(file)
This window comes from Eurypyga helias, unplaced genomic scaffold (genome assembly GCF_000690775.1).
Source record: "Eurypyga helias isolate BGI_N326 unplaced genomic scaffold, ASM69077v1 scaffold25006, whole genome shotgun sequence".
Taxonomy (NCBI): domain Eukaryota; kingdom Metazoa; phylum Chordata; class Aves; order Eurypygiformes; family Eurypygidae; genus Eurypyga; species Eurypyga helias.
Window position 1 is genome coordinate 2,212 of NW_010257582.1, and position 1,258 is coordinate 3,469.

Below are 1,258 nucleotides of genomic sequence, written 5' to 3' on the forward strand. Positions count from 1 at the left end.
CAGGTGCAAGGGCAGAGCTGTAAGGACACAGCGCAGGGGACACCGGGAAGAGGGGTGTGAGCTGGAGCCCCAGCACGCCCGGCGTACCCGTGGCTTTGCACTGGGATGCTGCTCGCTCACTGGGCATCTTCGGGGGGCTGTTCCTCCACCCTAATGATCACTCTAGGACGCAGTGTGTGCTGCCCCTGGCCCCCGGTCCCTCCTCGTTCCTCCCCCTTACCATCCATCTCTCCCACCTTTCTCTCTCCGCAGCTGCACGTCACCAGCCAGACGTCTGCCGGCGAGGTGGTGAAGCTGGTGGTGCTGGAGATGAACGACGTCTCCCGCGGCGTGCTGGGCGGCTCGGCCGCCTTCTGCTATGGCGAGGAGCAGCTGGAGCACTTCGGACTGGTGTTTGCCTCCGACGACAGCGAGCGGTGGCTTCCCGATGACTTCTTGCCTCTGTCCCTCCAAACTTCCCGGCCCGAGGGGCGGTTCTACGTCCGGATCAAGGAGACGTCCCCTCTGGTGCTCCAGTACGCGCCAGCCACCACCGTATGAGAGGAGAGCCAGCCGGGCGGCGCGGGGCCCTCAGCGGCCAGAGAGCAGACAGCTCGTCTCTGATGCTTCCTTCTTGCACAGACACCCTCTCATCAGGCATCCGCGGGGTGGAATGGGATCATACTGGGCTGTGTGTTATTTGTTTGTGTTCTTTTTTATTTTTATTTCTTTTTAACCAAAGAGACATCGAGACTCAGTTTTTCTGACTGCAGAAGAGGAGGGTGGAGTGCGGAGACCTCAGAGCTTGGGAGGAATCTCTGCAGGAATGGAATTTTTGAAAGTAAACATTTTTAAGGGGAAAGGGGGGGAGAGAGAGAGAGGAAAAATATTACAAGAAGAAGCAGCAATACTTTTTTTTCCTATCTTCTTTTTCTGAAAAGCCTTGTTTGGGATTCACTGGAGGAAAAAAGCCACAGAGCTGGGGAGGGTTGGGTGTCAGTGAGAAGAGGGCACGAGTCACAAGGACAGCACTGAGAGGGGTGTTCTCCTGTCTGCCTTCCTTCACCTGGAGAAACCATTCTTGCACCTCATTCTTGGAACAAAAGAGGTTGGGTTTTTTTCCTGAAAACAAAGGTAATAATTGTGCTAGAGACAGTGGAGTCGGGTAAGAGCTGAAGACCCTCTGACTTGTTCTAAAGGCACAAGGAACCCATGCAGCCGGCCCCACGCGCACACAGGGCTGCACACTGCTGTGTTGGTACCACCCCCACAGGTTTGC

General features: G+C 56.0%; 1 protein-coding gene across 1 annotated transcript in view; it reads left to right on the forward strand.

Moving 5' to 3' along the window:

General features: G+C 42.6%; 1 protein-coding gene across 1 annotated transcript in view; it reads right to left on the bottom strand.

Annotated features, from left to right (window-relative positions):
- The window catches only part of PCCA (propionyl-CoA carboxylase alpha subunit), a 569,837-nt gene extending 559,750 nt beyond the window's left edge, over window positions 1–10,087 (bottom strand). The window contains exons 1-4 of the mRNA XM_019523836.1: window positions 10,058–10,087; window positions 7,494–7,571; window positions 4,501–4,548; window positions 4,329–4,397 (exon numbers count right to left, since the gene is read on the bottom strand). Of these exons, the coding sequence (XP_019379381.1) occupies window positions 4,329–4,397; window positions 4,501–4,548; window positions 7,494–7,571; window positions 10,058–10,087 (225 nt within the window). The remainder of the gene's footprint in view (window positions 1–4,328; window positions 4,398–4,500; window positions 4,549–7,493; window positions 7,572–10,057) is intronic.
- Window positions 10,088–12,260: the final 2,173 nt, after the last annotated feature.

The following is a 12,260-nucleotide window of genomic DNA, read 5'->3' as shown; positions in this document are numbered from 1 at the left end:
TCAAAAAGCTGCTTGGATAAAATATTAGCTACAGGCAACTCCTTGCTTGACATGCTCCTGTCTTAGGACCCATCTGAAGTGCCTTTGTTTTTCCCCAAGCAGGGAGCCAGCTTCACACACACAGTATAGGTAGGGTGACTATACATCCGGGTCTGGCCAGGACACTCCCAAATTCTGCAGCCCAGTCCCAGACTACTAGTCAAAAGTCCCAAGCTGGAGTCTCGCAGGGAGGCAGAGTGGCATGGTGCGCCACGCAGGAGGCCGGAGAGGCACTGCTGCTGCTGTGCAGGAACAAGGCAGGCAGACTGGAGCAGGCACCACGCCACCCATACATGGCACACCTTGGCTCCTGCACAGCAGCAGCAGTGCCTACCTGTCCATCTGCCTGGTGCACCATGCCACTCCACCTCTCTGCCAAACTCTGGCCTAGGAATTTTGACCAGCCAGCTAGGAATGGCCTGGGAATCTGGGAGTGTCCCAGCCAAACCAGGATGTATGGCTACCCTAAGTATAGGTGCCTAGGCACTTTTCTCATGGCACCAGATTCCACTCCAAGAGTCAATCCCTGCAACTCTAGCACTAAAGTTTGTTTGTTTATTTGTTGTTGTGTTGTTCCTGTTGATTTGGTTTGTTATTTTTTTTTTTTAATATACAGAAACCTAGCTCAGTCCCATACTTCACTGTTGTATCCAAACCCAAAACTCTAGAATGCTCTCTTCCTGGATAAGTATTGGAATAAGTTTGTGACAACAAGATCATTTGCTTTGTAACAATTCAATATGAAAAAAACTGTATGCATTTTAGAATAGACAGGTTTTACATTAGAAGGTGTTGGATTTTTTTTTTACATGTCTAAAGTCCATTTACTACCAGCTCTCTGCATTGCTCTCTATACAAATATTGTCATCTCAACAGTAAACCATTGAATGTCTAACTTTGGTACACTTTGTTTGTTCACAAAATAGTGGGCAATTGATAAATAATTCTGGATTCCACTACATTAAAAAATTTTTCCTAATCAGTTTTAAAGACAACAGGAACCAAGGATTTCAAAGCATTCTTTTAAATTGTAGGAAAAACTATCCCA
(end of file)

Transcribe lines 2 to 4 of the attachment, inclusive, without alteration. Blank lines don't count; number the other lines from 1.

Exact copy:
Source record: "Eurypyga helias isolate BGI_N326 unplaced genomic scaffold, ASM69077v1 scaffold25006, whole genome shotgun sequence".
Taxonomy (NCBI): domain Eukaryota; kingdom Metazoa; phylum Chordata; class Aves; order Eurypygiformes; family Eurypygidae; genus Eurypyga; species Eurypyga helias.
Window position 1 is genome coordinate 2,212 of NW_010257582.1, and position 1,258 is coordinate 3,469.